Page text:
promote a competitive and stable financial system that contributes to Australia’s productivity growth;

      promote the efficient allocation of capital and cost efficient access and services for users;

      meet the needs of users with appropriate financial products and services;

      create an environment conducive to dynamic and innovative financial service providers; and

      relate to other matters that fall within this terms of reference.’

      Reading the terms of reference it is clear that revolutionary change is neither intended nor desired. However that does not eliminate the possibility of the occasional modest change.

      • 3d1k Read that again. Is there anywhere in it that the national interest might get a guernsey? Is there anywhere that the Banks role in the economy gets a guernsey? (Other than Bank profits=healthy economy) Is there anywhere that promotes the idea that those making the decisions, if they fail, should be the ones who pay?
        To quote Kunstler…It’s “cockamamie bullshit”

      • Flawse, that kinda is my point! Expectations for major change are unrealistic. You could even interpret the terms of reference as being designed to potentially enhance conditions for the banks.

      • Au contraire! Revolutionary change is exactly what the terms of reference is calling for, albeit it’s unlikely that this is what is intended. For example:
        – promote a competitive and stable financial system that contributes to Australia’s productivity growth;
        WE DO NOT CURRENTLY HAVE A STABLE FINANCIAL SYSTEM. WE ARE SADDLED WITH 4 TBTF TROLLS THAT ARE MANIFESTLY BADLY MANAGED. (YOU ONLY HAVE TO LOOK AT HOW THEY INVARIABLY GET DUSTED WHEN THEY TRY THEIR LUCK OUTSIDE THE SHELTERED WORKSHOP TO HAVE THIS OBVIOUS FACT CONFIRMED. WILL ANZ’S ASIA PUSH BE THE EXCEPTION? LET’S SEE.) THERE IS NO REDUNDANCY THERE. IF ONE OF THE FOUR FAILS WE’RE ALL SCREWED.
        – promote the efficient allocation of capital and cost efficient access and services for users;
        66% OF THE BIG 4’S BOOK IS IN MORTGAGES. BUSINESS CAN GO WHISTLE. HOW IS THAT EFFICIENT ALLOCATION OF CAPITAL? GIVEN THE PROFIT LEVELS OF THE BIG 4, DO YOU BELIEVE THEIR PRICES ARE ACTUALLY COMPETITIVE?
        – meet the needs of users with appropriate financial products and services;
        ONLY IF THAT MEANS MORTGAGES ON RESIDENTIAL RE COULD THIS REPRESENT THE STATUS QUO.
        – create an environment conducive to dynamic and innovative financial service providers; and
        THANKS FOR THE LAUGH.

      • No comment on Hockey’s backflip since being elected 3d1k?

        http://www.afr.com/f/free/blogs/christopher_joye/why_the_big_banks_will_still_rule_bpwYW1Pm1pT4lHJafApbDL

        “Hockey was once sympathetic to this view. He noted: “There appears . . . to be a growing conflict between the high-growth aspirations of bank management teams . . . who are focused on maximising shareholder returns, and the longer-term interests of taxpayers and regulators, who are much more eager to ensure that this return maximisation does not come with higher ‘non-core’ risks that trigger bank failures and financial system instability.”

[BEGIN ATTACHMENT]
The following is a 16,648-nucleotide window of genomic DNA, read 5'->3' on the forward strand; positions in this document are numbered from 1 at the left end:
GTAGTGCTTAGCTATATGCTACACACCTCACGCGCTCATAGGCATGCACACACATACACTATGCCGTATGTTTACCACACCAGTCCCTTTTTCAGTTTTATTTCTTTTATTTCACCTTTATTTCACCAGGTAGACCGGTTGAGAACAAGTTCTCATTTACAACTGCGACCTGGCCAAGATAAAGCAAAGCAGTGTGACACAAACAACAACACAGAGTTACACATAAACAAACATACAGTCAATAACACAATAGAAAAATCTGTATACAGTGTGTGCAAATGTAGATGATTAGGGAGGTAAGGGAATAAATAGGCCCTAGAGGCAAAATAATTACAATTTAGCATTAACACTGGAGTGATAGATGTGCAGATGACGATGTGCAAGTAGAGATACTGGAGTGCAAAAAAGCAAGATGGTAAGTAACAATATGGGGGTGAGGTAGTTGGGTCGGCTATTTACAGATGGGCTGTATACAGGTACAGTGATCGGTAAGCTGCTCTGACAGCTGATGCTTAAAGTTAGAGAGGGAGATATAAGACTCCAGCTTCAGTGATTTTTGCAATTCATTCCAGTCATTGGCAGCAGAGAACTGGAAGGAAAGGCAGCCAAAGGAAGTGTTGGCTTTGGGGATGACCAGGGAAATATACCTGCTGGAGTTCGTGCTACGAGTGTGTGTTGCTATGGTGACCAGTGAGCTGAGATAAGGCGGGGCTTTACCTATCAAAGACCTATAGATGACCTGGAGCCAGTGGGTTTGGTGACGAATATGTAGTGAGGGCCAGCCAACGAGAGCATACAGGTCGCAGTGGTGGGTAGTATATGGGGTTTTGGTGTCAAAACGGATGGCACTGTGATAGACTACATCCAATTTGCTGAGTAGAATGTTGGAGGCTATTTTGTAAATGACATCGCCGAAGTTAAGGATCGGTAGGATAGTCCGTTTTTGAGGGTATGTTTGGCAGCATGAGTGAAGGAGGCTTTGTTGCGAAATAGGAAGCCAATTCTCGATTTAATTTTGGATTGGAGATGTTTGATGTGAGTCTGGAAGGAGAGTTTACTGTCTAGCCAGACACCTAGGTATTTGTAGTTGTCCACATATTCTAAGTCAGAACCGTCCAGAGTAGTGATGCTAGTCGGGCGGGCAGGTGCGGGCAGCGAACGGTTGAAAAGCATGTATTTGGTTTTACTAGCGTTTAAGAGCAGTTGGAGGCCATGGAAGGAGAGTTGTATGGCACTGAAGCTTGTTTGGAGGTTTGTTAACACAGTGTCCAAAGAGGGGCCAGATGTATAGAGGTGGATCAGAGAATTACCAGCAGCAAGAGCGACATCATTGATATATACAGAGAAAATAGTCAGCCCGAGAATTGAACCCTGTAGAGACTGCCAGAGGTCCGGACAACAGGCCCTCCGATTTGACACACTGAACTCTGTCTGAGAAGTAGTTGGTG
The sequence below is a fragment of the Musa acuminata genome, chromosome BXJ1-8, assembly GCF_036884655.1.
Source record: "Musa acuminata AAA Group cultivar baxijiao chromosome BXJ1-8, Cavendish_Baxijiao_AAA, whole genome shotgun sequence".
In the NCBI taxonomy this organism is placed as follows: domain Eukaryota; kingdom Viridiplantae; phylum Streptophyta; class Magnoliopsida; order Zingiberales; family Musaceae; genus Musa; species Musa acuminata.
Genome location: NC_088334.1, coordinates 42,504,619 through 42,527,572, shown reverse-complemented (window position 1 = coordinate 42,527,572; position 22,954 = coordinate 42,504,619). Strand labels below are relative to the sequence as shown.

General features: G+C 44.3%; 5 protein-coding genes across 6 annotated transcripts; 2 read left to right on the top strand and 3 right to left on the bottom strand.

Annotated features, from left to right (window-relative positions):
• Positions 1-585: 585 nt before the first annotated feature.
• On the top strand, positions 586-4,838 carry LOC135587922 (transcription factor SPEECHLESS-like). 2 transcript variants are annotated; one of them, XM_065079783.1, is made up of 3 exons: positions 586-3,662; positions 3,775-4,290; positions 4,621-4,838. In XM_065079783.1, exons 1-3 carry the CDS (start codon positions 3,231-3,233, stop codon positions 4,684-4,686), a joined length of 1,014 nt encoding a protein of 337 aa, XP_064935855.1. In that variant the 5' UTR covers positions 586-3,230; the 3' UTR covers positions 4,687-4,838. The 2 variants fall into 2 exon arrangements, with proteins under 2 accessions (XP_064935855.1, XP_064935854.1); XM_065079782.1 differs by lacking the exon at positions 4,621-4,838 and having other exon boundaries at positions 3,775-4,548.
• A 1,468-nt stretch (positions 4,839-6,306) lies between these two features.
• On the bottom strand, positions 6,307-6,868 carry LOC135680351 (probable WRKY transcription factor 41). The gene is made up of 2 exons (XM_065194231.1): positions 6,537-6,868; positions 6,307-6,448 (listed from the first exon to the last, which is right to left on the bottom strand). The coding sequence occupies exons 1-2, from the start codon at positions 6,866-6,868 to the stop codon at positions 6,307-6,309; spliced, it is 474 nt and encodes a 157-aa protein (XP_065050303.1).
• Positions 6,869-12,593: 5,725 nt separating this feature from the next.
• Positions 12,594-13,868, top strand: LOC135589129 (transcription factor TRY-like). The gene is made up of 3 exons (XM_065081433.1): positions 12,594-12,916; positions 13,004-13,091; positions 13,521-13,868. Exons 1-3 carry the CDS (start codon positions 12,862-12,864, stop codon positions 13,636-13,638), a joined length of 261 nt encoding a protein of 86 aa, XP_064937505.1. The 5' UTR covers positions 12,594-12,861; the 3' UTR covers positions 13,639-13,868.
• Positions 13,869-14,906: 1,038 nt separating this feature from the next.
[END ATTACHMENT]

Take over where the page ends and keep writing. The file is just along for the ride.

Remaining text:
He added: “With massive taxpayer risk in play we as policymakers need to decide if we want the major banks to be unrestrained growth stocks, like resources or technology companies. Or do we want the industry to be more akin to bullet-proof utilities that are focused on delivering stable returns to shareholders?””

      • Ah thanks 3d1k. I missed your point perhaps. The problem is if we don’t get change then it all keeps getting worse.
        The answers lie back in time.

  4. Lets be honest would we really want to kill one of the few private growth industries in Australia s post mining boom. Royal commissions have a purpose which has never been about discovery of the facts, or punishment of the obviously guilty, if anything they are the process by which the unconscionable becomes the status-quo.

    My favorite Royal commission quote is:

    “I’ve been around long enough to know that the prime function of politics is to win elections, and the function of commissions of inquiry is to throw enough dust to cover the facts…”

    • “Lets be honest would we really want to kill one of the few private growth industries in Australia s post mining boom”.

      Australia’s financial system has grown well beyond being an enabler for the broader economy to being a parasite. It’s excessive growth chokes-off resources from other sectors.

      • Hmmm
        Seems to me, that in a natural jungle, parasites are usually killed indirectly as a result of the inefficiency they create within their hosts, I’m not convinced that the financial jungle is any different. So as far as I can tell the Australian financial system is proceeding in exactly the right direction to ultimately destroy itself, sure it’ll take another 20 years to die but die it will.

        As for Commissions of inquiry, Frankly they’d be the very last spot in the entire world that I’d look for efficiency. If financial efficiency results from this charade, it’ll be the first time in the history of inquiries (humanity) that any industry discovered efficiency as a result of an inquiry.

    • Either that or it kills the rest of the economy and then implodes anyway because the is nothing left for it to intermediate.

    • interested partyMEMBER

      China-Bob,

      on the parasitic behaviour of the banks, we as a species have done the same bloody thing to the planet.
      I may sound green there…….sorry, not my cup of tea……..but the truth is the truth.

  5. I couldn’t have said it better myself. This Inquiry is fast looking like a sham devised to maintain the status quo, including supporting the moral hazards and funding risks endemic across Australia’s too-big-to-fail banking system.

    I know that we’re meant to pretend to be surprised but did anyone truly expect anything better from Hockey?

    Seriously?

    He’s almost enough of an idiot to make Swan look good.